Professor of Materials Science and Engineering
College of Engineering
What do glaucoma treatments, silicon wafers, paint, pulp, pollutants, nanotechnology and paper recycling have in common?
They are all part of the varied and innovative work of Brij Moudgil, one of the newest members of the National Academy of Engineering. An international expert in particle science and technology, Moudgil’s pioneering research has lead him from minerals processing and microelectronics to medicine.
Particle science, which examines the factors that bring particles together or keep them apart, has broad applications in many industries including minerals, agriculture, energy, pharmaceuticals, environmental engineering and food processing, says Moudgil, the director of UF’s Engineering Research Center for Particle Science and Technology.
For example, work Moudgil and his colleagues did on a coating to improve the amount of bacteria and viruses that swimming pool filters are able to trap could help silicon chip manufacturers.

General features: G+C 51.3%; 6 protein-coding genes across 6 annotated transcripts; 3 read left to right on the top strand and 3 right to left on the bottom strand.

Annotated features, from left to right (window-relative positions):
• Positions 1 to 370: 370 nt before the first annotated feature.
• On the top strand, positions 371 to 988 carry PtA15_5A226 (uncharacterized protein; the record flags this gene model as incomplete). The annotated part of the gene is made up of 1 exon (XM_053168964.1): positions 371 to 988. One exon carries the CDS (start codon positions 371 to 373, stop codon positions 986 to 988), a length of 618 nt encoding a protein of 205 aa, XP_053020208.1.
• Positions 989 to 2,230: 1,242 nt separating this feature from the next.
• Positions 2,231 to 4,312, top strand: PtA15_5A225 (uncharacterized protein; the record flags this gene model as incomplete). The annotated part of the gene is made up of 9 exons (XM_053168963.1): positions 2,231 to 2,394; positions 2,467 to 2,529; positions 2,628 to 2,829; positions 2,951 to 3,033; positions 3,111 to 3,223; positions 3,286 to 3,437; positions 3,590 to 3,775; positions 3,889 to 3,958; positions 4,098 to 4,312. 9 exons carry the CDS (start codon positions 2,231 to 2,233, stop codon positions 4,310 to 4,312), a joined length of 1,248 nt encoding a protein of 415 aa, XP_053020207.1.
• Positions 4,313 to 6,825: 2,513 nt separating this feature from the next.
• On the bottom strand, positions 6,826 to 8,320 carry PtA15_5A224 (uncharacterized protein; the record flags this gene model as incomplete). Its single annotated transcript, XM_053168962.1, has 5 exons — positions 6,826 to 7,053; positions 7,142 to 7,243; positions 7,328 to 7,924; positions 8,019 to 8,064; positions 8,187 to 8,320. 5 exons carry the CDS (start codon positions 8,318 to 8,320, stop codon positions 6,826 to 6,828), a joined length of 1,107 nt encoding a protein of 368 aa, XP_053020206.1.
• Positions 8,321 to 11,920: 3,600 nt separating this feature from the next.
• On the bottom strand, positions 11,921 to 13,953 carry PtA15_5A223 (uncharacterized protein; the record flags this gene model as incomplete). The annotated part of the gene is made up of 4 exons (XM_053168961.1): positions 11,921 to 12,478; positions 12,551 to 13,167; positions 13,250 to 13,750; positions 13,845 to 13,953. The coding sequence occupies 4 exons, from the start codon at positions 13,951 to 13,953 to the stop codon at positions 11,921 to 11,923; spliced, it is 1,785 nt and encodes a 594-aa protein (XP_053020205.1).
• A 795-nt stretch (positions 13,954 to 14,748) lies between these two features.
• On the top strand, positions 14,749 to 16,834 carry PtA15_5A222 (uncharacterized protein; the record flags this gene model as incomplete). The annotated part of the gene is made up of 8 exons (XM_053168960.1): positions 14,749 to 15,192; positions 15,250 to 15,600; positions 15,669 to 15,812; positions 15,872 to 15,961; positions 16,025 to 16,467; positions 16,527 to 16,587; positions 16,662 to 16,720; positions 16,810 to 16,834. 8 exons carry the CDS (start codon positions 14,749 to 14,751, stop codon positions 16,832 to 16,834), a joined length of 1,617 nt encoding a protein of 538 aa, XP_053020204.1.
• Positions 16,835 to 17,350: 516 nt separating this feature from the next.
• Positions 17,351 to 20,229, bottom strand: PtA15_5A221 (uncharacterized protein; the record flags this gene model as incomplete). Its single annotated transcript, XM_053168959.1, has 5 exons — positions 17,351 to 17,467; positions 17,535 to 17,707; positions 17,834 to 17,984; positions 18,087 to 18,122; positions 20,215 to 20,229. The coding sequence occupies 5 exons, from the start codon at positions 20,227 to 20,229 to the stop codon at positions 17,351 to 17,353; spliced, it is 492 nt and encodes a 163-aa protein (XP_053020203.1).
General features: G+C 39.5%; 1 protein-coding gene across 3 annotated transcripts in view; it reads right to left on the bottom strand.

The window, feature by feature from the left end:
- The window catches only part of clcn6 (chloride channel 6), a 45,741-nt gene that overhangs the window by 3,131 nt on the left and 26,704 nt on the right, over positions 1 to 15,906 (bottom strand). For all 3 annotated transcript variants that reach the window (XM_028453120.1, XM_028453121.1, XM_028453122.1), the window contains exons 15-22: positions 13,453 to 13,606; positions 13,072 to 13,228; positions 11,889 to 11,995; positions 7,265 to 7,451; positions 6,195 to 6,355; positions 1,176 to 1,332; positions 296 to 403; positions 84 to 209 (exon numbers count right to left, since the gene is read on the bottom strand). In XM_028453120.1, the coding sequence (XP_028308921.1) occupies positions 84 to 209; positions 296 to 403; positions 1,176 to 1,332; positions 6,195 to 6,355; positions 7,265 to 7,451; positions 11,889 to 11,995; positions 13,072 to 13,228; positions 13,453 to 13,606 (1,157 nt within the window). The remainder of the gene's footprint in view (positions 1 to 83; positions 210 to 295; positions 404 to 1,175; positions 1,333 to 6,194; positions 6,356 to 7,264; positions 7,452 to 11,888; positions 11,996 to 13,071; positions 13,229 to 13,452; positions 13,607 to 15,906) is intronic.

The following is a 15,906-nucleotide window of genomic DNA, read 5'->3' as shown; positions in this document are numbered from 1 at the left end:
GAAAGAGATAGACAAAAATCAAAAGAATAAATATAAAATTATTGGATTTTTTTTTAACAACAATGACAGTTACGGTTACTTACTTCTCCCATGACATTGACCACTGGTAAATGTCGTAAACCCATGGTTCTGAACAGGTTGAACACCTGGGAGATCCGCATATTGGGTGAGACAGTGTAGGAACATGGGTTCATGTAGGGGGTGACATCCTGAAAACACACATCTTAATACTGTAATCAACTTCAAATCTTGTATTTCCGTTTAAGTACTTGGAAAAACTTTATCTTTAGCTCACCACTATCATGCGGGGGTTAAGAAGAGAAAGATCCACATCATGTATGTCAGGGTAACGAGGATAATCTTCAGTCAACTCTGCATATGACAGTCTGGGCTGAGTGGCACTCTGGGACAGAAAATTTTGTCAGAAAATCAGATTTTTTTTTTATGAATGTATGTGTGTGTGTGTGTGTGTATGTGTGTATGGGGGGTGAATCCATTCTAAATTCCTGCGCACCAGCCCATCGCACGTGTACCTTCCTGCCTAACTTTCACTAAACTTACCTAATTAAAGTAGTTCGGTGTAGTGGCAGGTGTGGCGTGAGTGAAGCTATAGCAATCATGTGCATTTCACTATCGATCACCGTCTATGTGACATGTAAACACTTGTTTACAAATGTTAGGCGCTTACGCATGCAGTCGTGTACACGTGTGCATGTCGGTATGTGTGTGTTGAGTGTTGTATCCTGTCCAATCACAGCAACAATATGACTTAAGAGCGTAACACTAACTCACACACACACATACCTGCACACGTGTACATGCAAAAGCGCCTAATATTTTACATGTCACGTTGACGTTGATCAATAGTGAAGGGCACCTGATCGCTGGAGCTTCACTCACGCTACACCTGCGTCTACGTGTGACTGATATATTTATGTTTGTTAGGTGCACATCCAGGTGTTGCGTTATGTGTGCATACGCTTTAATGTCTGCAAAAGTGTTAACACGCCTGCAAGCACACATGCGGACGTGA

In polishing silicon chips, manufacturers use large quantities of purified water, which they then have to purify or distill in order to recycle it. The same coating that catches more than 90 percent of pathogens in swimming pools could be used to filter the water in the polishing process, lowering the cost of production.
In recent research into ink removal during the paper recycling process, Moudgil and a colleague were able to design a new technique to remove ink from paper that could substantially lower costs and reduce environmental impacts.
He holds a total of 14 patents, including seven that have been used in the development of new commercial technology for particulate processing.
Moudgil was elected a member of the National Academy of Engineering in 2002.
The academy cited Moudgil’s professional leadership and his advances in mineral processing through innovations in coating research.